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Just when the first true rockets appeared is unclear. Stories of early rocket-like devices appear sporadically through the historical records of various cultures. Perhaps the first true rockets were accidents.
In the first century A.D., the Chinese reportedly had a simple form of gunpowder made from saltpeter, sulfur, and charcoal dust. To create explosions during religious festivals, they filled bamboo tubes with a mixture and tossed them into fires. Perhaps some of those tubes failed to explode and instead skittered out of the fires, propelled by the gases and sparks produced by the burning gunpowder.
The Chinese began experimenting with the gunpowder filled tubes. At some point, they attached bamboo tubes to arrows and launched them with bows. Soon they discovered that these gunpowder tubes could launch themselves just by the power produced from the escaping gas. The true rocket was born.
The date reporting the first use of true rockets was in 1232. At this time, the Chinese and the Mongols were at war with each other. During the battle of Kai-Keng, the Chinese repelled the Mongol invaders by a barrage of "arrows of flying fire." These fire-arrows were a simple form of a solid-propellant rocket. A tube, capped at one end, contained gunpowder. The other end was left open and the tube was attached to a long stick. When the powder was ignited, the rapid burning of the powder produced fire, smoke, and gas that escaped out the open end and produced a thrust. The stick acted as a simple guidance system that kept the rocket headed in one general direction as it flew through the air. It is not clear how effective these arrows of flying fire were as weapons of destruction, but their psychological effects on the Mongols must have been formidable.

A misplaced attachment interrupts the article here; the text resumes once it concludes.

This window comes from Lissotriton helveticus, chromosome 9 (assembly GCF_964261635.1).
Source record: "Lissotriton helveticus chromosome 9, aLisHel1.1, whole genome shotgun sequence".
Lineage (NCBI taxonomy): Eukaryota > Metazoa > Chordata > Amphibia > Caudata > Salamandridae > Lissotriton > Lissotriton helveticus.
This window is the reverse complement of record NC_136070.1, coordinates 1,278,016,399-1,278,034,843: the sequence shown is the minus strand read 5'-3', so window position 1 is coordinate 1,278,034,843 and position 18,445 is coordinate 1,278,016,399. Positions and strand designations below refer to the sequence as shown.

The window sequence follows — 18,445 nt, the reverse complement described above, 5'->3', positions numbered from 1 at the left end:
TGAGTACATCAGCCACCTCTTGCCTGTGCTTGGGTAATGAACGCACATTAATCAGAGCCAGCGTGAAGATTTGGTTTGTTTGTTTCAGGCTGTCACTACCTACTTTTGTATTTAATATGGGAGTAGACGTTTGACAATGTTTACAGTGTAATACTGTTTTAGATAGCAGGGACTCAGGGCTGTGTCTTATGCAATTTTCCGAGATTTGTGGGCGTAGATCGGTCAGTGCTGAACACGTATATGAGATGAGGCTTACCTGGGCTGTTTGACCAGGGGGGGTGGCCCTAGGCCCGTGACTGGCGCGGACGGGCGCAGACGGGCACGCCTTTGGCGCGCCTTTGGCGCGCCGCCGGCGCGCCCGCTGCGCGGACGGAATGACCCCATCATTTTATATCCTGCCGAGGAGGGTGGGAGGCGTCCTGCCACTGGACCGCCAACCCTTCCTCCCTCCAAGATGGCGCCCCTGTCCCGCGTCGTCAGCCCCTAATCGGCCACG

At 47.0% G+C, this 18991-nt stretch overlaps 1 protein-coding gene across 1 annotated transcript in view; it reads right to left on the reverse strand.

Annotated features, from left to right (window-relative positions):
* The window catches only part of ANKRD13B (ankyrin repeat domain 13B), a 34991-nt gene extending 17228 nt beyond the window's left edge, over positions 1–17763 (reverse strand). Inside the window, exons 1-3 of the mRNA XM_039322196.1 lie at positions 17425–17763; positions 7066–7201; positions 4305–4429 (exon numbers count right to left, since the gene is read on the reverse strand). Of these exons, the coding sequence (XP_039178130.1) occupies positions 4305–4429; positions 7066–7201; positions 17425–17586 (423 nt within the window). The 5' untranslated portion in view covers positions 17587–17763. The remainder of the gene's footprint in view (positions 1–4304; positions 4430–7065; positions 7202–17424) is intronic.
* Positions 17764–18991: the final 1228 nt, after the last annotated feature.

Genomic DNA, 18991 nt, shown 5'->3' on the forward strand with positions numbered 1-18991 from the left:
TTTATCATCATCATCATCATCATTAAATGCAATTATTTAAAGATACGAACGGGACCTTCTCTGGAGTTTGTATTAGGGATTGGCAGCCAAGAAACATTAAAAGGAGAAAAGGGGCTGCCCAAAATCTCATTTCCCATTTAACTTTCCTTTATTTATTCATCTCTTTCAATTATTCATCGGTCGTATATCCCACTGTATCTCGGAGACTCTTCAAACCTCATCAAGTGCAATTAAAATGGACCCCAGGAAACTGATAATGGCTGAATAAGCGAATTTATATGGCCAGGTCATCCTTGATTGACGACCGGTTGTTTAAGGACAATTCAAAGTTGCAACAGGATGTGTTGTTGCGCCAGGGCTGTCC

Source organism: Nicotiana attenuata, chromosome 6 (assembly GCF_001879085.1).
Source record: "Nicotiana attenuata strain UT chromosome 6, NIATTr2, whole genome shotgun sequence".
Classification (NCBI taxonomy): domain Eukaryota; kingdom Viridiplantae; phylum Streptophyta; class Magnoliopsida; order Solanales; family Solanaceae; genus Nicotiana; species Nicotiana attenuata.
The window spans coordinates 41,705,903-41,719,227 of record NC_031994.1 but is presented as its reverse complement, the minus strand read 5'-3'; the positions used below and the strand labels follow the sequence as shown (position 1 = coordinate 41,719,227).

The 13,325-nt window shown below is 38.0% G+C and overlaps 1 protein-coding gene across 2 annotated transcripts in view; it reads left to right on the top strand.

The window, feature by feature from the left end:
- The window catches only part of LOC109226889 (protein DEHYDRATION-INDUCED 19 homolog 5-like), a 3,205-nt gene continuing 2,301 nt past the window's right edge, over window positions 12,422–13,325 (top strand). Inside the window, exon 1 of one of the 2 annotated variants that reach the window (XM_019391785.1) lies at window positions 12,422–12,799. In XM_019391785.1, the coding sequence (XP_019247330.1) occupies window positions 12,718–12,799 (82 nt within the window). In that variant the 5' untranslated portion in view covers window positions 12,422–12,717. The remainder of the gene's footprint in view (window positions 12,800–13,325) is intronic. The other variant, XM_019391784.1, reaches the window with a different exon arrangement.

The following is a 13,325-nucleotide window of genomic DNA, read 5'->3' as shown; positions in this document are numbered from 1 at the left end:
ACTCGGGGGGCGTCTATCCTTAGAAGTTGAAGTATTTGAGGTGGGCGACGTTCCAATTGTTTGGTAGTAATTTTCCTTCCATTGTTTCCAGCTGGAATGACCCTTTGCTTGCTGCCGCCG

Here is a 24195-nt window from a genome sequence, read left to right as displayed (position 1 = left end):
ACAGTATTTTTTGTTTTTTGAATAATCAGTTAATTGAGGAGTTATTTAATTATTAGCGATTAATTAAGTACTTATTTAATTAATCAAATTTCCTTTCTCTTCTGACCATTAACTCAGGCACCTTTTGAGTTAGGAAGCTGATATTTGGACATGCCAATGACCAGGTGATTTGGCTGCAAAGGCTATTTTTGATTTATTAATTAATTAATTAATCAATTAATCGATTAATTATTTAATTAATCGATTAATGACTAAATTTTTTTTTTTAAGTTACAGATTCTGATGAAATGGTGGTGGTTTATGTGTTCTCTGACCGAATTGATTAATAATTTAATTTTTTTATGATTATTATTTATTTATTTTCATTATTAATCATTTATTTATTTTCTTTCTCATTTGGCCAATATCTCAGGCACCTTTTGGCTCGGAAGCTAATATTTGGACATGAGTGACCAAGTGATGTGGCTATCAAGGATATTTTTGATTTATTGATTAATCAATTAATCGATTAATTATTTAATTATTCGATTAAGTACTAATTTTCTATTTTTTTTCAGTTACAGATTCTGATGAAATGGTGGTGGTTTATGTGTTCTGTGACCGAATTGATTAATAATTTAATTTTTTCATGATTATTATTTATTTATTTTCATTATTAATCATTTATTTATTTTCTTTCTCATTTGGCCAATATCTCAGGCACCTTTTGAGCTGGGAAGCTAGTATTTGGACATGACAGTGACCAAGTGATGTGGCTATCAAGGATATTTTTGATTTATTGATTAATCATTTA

The first of all multi- stage rockets, the 'fire- dragon issuing from the water', of the early or mid fourteenth century, which was used in naval engagements. When the rockets near the head burnt out, they lit fuses which ignited the second-stage rockets at the rear. The tube with the dragon's head was five feet long, and the fuses ran inside the body. This rocket flew in a flat trajectory, three or four feet above the water, for over a mile. It was thus an eerie forerunner of the modern Exocet surface-skiniming naval rockets.
[ Last edited by changabula at 2007-1-25 08:46 PM ]